January 21st, 2015 10:25 AM by Jackie A. Graves
A perfect storm of low mortgage rates, rising
home prices and a decision by the Obama administration to lower the fees
charged by a popular federal program could lead hundreds of thousands of
borrowers to seek to refinance over the coming year.
Last Thursday, President Barack Obama said that the Federal Housing
Administration would lower the annual fee it charges a typical
borrower to 0.85% from 1.35%. The FHA doesn’t make loans but sells insurance to
make investors whole in case of default. Borrowers pay for the insurance and
are eligible to buy it on mortgages that have down payments of as little as
That decision came on top of mortgage rates
that had already fallen steeply over the past few months. In the week ended
last Thursday, the average 30-year fixed-rate mortgage cost 3.73%, according to Freddie Mac, its lowest
point since May 23, 2013.
With that in mind, you might have a few
questions about the new program and whether it makes sense for you.
The FHA on Jan. 26 will reduce the
annual premiums it charges many borrowers. For those who make a down payment of
less than 5% and take out a loan of $625,500 or less, the premium will be
reduced to 0.85% from 1.35%. On a $200,000 loan, that would save a borrower
about $1,000 in the first year.
Borrowers who make a down payment of 5% or
higher will see their premium reduced to 0.8% from 1.3%. These premiums are for
mortgages with a term of more than 15 years; premiums for shorter-term loans
Right now, borrowers must pay for FHA
insurance for the life of a loan, even if their home equity rises above 20% of
the value of the home. That also doesn’t change with the announcement.
Will people who already have an FHA loan see
their insurance costs reduced?
No. Rather than retroactively change the
insurance premiums charged to borrowers who already have FHA-insured mortgages,
the FHA will require borrowers to refinance if they want to get the new rate.
That’s led some analysts and lenders to
expect a sharp rise in FHA refinances in the coming year,
though estimates vary depending on expectations of overall mortgage rates.
What if I’m already in the process of getting
an FHA-insured loan? Will I get the new rate?
Maybe. It’s probably too late if your loan has
already closed. It also might be too late if you’re buying a home and your loan
closes very soon, such as in the next few days, unless you have a very
If your loan closes toward the end of the
month or the beginning of February, your lender should be able to cancel your
loan’s so-called FHA Case Number and reapply for a new one at the new rate.
Some lenders say that they’ll do that automatically. That includes the biggest
FHA-lender, Quicken Loans, saays Quicken Loans vice president Bill Banfield.
But no matter when your scheduled closing is or
who your lender is, make sure you ask.
Will it make sense for me to refinance at the
It could—especially if you got an FHA-insured
mortgage in mid to late 2013. That’s when the average rate on a 30-year fixed
mortgage spiked to 4.5% and it was after the FHA enacted its last price hike to
1.35%. As a general rule of thumb,
refinancing a mortgage makes financial sense if you get a break of at least a
percentage point, or more or less depending on how long you plan to keep the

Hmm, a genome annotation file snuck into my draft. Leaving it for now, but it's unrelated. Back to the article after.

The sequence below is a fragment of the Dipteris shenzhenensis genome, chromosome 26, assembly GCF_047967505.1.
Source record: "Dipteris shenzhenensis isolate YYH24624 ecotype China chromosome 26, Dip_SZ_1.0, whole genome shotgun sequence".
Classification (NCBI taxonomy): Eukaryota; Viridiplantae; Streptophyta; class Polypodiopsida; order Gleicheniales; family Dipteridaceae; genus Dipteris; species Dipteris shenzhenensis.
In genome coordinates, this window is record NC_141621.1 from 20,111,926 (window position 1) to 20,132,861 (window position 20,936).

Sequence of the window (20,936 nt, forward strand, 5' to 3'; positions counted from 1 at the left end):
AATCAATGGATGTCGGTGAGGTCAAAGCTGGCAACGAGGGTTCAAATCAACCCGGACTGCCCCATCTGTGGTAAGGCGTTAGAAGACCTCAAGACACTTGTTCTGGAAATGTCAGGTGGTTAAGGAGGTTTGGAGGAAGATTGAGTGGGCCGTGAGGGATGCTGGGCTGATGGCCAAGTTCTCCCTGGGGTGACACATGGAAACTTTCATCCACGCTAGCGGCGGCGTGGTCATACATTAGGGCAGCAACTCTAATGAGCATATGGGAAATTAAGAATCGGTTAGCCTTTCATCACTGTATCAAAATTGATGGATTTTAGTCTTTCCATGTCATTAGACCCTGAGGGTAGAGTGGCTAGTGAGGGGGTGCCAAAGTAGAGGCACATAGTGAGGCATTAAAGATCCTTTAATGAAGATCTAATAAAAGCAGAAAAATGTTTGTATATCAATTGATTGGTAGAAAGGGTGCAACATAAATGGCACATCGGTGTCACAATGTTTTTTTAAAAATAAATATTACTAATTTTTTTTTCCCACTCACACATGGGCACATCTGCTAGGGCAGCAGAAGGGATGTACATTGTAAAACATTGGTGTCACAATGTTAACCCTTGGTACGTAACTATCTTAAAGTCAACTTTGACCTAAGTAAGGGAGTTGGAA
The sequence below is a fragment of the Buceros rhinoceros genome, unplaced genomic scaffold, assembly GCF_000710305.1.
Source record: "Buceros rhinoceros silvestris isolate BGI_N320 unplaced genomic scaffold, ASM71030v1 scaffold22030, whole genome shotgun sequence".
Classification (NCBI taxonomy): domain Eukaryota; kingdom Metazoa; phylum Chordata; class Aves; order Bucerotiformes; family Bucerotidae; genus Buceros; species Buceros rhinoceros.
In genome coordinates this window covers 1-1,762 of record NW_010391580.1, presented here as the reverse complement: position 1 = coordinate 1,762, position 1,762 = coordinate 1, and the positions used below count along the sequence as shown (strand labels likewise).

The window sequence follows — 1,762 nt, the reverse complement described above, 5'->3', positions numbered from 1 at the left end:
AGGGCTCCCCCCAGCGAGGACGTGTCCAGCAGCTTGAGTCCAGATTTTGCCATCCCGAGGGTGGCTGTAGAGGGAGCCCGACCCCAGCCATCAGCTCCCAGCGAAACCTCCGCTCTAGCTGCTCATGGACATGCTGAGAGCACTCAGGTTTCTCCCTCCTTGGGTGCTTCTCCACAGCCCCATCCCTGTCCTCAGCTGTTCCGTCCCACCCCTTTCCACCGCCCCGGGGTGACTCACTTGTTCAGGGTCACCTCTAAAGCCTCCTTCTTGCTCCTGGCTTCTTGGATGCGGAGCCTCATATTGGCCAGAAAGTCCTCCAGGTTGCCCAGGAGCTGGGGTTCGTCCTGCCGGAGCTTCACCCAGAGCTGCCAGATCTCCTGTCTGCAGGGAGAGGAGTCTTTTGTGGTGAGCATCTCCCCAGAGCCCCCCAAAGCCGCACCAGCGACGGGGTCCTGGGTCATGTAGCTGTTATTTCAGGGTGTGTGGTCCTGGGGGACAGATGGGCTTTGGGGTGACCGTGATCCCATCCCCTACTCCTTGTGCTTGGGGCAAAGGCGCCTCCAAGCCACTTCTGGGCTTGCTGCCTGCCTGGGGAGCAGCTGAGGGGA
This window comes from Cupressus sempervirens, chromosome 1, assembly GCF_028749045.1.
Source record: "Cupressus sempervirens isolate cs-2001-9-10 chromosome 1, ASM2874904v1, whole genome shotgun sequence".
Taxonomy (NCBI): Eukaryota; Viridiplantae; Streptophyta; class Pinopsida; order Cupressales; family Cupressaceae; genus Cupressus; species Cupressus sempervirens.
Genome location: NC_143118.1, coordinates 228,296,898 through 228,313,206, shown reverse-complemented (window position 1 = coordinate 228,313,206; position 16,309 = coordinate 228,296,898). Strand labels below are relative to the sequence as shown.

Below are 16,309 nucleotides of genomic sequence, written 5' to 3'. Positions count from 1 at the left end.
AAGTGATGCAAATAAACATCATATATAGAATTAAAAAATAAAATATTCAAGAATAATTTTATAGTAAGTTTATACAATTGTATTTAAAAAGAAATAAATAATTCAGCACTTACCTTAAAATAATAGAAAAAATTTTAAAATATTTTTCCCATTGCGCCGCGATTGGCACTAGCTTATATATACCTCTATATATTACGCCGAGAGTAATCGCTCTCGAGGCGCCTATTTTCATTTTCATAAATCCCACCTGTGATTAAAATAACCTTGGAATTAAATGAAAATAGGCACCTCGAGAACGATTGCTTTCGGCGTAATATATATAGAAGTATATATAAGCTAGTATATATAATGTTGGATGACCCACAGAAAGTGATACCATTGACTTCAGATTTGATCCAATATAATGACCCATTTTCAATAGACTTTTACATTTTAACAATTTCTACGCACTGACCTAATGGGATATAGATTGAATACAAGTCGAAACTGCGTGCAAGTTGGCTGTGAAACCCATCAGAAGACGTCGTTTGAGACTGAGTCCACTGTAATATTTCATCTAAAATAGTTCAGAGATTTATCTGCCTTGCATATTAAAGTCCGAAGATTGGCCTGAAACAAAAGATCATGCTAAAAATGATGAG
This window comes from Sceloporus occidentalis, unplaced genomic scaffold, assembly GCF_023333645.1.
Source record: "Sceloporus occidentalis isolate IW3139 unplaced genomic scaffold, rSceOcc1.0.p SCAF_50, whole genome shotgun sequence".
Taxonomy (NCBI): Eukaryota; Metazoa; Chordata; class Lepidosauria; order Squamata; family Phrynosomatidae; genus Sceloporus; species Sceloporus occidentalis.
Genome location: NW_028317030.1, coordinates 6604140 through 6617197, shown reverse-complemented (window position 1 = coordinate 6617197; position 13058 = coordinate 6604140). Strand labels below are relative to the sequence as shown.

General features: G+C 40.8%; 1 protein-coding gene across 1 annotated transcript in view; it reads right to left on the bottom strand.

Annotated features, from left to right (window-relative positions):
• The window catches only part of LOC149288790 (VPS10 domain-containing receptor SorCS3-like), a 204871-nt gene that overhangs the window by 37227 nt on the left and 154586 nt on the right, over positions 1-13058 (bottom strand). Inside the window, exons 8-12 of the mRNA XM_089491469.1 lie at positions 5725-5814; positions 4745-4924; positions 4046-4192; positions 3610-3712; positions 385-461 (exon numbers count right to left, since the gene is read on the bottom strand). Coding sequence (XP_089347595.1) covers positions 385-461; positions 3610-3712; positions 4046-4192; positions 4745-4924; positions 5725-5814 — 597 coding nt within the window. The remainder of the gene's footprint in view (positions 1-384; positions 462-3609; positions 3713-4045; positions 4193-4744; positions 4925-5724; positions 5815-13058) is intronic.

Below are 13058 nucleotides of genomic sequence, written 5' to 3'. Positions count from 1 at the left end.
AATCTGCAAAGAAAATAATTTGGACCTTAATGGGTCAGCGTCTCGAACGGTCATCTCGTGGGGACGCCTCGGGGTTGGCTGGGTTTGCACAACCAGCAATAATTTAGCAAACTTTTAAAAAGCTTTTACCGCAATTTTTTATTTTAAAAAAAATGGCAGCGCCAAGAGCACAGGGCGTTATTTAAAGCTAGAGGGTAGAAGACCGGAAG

That required break is one reason why some
economists’ expectations for a new refinancing boom were tempered before the
FHA announced its rate cut. The central issue: A huge proportion of borrowers
already have a mortgage at a very low rate. Mr. Obama’s decision to lower FHA
premiums, however, could make the decision easier for many homeowners.
If I want to refinance, how should I go about
Read this article. The
short version: Use a tool such as those at Bankrate.com or HSH.com to compare
lender offers in your area. See if your existing lender or bank will give you a
break on your rate or closing costs by virtue of your existing relationship.
And have the lender help you calculate a break-even amount of time you’d have
to keep the loan to make the closing costs make sense.
The FHA also offers a special “streamline refinance”
process that cuts down on the paperwork needed to refinance a loan and can
What about buying a home? Could this tip the
scales in favor of buying instead of renting?
The White House certainly thinks so. On the
day of the announcement, the White House gave an estimate that the cut would
spur 250,000 new home buyers to purchase a home. Given that the White House
also said that the decision would save a typical FHA borrower about $900
annually, that might seem optimistic, but it is true that incremental changes can make a big
difference to the extent that buyers had been barely priced out
of a home before the change.
“The first thought we had was about
purchases,” said Quicken Loans’ Mr. Banfield. “We wonder if this could help
make more people renting decide to purchase a home.
So rates will never be this low again, right?
That’s what they’ve said every year since the
financial crisis, but apart from the spike in mid-2013, analysts and economists
have generally been wrong on this issue.
Just as it’s difficult to predict moves in the
stock market, it’s difficult to predict what will happen with bond yields and
mortgage rates. Narratives that you hear about the Federal Reserve preparing to
hike interest rates (and earlier, the wind down of its bond-buying program) are
likely already priced into the market. So anything that moves mortgage rates
significantly—up or down—will by its nature be unexpected.
But, yes, mortgage rates are very low by
historical standards, and if you lock it in at current levels, you’re unlikely
to regret doing so.
By: Joe Light | To view the original article